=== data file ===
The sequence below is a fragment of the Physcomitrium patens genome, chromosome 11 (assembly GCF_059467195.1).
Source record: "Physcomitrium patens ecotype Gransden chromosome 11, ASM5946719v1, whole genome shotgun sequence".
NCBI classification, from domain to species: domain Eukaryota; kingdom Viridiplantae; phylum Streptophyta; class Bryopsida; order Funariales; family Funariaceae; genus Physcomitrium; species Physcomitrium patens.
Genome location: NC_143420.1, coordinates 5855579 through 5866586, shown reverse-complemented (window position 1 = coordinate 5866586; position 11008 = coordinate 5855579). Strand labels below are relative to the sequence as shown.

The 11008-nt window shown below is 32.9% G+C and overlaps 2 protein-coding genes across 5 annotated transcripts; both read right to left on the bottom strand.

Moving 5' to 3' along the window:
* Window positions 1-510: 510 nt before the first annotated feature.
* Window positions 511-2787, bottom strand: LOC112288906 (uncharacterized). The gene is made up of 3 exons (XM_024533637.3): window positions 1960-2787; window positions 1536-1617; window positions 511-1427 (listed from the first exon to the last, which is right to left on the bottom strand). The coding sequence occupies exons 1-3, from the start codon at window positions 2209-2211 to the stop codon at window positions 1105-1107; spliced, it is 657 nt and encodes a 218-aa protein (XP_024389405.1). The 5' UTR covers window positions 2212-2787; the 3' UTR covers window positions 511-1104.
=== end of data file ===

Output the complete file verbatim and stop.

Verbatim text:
The sequence below is a fragment of the Physcomitrium patens genome, chromosome 11 (assembly GCF_059467195.1).
Source record: "Physcomitrium patens ecotype Gransden chromosome 11, ASM5946719v1, whole genome shotgun sequence".
NCBI classification, from domain to species: domain Eukaryota; kingdom Viridiplantae; phylum Streptophyta; class Bryopsida; order Funariales; family Funariaceae; genus Physcomitrium; species Physcomitrium patens.
Genome location: NC_143420.1, coordinates 5855579 through 5866586, shown reverse-complemented (window position 1 = coordinate 5866586; position 11008 = coordinate 5855579). Strand labels below are relative to the sequence as shown.

The 11008-nt window shown below is 32.9% G+C and overlaps 2 protein-coding genes across 5 annotated transcripts; both read right to left on the bottom strand.

Moving 5' to 3' along the window:
* Window positions 1-510: 510 nt before the first annotated feature.
* Window positions 511-2787, bottom strand: LOC112288906 (uncharacterized). The gene is made up of 3 exons (XM_024533637.3): window positions 1960-2787; window positions 1536-1617; window positions 511-1427 (listed from the first exon to the last, which is right to left on the bottom strand). The coding sequence occupies exons 1-3, from the start codon at window positions 2209-2211 to the stop codon at window positions 1105-1107; spliced, it is 657 nt and encodes a 218-aa protein (XP_024389405.1). The 5' UTR covers window positions 2212-2787; the 3' UTR covers window positions 511-1104.